Review by Graham Johnstone
Drawn & Quarterly’s Showcase anthology does what it says – allows less known creators space in a durable publication, enough for a graphic novella each. It’s a typically laudable, if not obviously commercial act. It’s printed in colour, though each story here uses only two colours.
Jeffrey Brown (featured illustration) was then just starting his career, but already known for his unfussy, direct style and matter-of fact autobiographical content. His story though, claims to be based on actual, and significant, events. The adjective ‘cinematic’ is overused in relation to comics, but Brown’s have an affinity with low-fi indie films. One can imagine him like, say, Lars von Trier and the Dogme group, having a list of rules for what he won’t do. He avoids voice-overs in the form of narrative captions, and thought bubbles, relying purely on dialogue to tell us what’s happening. We experience the central, tragic, event mostly through ‘Jeffrey’ and those around him – we only know what they see and discuss. The dialogue and his depiction of the characters reactions, carry the story. Athough it’s perhaps somewhat engineered at the end to give us the full off-stage story.
Finland’s Pentti Otsamo supplies what seems like a slice of life story, but develops into something more intricate. Over the course of a single day, we orbit two apartment buildings. There’s a mother and child after a divorce, a single comics artist, children whose activities revolve around various animals: a dead squirrel, a bird stuck on a balcony, a pet cat, some ants. The connecting theme seems to be the food chain – not just among the animals, but also the way the kids are forever assessing those around them – deciding if they can bully and taunt them. It’s further apparent among the adults, as the artist recognises his new neighbour as a girl who mocked him at school. It reads like the start of a longer work, and like Brown’s contribution, it’s all told without captions.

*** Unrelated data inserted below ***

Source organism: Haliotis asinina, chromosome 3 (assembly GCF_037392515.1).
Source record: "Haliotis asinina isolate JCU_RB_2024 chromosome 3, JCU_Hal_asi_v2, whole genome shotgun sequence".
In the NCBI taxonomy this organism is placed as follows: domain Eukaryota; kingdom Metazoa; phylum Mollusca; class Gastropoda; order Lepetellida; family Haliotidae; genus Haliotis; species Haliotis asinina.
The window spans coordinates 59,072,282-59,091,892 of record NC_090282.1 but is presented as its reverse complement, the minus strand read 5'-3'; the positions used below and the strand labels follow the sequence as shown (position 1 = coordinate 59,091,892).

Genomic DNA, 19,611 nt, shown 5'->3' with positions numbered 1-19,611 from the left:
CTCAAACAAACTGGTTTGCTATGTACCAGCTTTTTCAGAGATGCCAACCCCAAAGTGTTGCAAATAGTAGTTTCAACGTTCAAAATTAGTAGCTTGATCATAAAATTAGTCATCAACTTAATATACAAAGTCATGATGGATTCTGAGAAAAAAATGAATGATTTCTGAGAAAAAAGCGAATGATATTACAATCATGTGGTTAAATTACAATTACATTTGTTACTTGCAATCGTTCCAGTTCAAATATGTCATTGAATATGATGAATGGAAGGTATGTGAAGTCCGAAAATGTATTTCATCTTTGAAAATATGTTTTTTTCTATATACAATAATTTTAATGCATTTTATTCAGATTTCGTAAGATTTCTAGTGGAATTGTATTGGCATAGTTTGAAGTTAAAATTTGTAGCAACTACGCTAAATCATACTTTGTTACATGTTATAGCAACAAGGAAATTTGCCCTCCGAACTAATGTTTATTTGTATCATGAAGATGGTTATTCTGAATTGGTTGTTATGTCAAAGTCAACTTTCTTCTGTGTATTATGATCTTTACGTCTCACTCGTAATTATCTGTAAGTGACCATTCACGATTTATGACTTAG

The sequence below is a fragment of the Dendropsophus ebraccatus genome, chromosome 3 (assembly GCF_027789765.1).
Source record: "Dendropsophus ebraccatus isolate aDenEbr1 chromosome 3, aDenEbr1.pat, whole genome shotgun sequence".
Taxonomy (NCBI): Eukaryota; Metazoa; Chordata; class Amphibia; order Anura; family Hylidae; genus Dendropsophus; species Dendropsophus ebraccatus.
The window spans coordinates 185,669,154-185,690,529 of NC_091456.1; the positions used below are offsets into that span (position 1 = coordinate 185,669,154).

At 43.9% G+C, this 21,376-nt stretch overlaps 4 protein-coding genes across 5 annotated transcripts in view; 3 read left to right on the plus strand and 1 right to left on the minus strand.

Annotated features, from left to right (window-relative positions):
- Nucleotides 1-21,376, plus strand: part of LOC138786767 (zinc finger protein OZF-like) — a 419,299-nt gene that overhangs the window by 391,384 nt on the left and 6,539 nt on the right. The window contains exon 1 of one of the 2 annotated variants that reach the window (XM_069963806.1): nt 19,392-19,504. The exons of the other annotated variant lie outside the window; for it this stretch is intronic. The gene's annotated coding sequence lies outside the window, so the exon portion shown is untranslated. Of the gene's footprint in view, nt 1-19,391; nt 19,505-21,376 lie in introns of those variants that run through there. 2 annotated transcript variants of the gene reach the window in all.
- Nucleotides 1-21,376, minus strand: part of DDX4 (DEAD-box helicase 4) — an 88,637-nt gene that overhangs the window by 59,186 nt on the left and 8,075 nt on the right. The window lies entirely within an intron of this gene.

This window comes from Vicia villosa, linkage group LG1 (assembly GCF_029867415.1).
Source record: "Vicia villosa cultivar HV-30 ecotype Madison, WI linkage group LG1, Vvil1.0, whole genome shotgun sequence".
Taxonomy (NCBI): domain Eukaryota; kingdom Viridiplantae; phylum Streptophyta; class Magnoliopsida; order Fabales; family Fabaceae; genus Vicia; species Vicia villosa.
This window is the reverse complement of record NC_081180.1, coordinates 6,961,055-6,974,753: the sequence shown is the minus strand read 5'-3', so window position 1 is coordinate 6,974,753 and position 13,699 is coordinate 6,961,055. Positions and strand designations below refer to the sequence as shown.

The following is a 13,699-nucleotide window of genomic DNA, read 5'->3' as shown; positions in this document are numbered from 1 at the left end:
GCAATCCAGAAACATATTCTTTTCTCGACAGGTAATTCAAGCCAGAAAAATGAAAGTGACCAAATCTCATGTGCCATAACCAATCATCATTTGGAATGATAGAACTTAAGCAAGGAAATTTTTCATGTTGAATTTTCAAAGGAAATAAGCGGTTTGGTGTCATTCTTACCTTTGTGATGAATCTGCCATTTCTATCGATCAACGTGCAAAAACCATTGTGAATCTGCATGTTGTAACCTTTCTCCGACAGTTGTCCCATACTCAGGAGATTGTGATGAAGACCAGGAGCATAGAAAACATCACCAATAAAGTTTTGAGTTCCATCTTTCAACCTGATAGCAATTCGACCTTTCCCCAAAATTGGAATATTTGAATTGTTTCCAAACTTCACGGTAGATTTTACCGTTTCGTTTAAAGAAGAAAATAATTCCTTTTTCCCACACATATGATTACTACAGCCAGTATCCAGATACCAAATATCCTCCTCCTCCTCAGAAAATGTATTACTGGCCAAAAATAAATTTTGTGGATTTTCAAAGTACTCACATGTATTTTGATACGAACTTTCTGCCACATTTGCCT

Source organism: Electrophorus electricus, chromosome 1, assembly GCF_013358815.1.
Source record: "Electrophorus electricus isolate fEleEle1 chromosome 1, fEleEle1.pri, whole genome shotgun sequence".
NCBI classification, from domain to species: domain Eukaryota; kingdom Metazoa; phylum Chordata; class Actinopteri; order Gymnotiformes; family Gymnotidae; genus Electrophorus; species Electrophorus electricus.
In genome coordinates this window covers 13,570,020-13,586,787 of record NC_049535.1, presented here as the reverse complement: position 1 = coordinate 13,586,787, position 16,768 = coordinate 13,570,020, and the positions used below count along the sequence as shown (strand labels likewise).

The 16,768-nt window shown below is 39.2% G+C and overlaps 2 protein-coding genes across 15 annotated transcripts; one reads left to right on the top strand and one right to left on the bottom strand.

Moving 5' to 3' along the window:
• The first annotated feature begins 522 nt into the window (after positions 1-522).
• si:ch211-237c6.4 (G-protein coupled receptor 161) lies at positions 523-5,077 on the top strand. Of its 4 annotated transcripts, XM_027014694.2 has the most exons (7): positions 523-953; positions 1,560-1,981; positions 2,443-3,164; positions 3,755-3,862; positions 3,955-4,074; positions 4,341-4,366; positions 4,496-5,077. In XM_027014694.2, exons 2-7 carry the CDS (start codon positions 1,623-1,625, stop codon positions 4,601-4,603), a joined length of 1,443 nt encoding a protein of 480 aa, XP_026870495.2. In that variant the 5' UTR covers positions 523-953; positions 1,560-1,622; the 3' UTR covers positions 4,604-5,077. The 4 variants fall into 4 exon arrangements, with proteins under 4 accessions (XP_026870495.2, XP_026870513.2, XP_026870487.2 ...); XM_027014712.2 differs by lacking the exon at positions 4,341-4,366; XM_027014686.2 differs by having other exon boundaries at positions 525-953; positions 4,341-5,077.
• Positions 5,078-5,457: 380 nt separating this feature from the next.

Erik de Graaf from the Netherlands, is a graphic designer who came late to comics. At fifteen pages his piece is the shortest here, and the slightest. It’s a story of a young boy’s visits with his grandparents on their farm. In contrast to the others, most panels have a terse caption, as the boy tells us the story. What’s a shocking revelation for the boy though, won’t be for many adult readers. Still, it’s an early work from him.
Looking at this a decade later, it seems to show the development of indie comics visual styles. Brown’s cultivated naiveté has elements of Chester (no relation) Brown and Gary Panter, though it feels authentic. Otsamo though draws in a – possible computerised – brush style, that’s slightly mannered and smoothed off. Artists like Chris Ware (a major new influence on the medium at this time) assertively make a feature of this, but Otsamo’s pages hang awkwardly between realism and stylisation. This rendering style combined with the two colour effect is almost too much of a period orthodoxy for indie comics. This is even more the case with de Graaf’s already slight piece, the art is even more stylised and smoothed off, to the extent that faces resemble emojis. Brown though, does make restrained but effective use of the second colour to enhance key scenes.
Anthologies are, by definition, a mixed bag, and possibly a hard sell in this relatively expensive format. Still, it’s a laudable initiative, with some interesting work.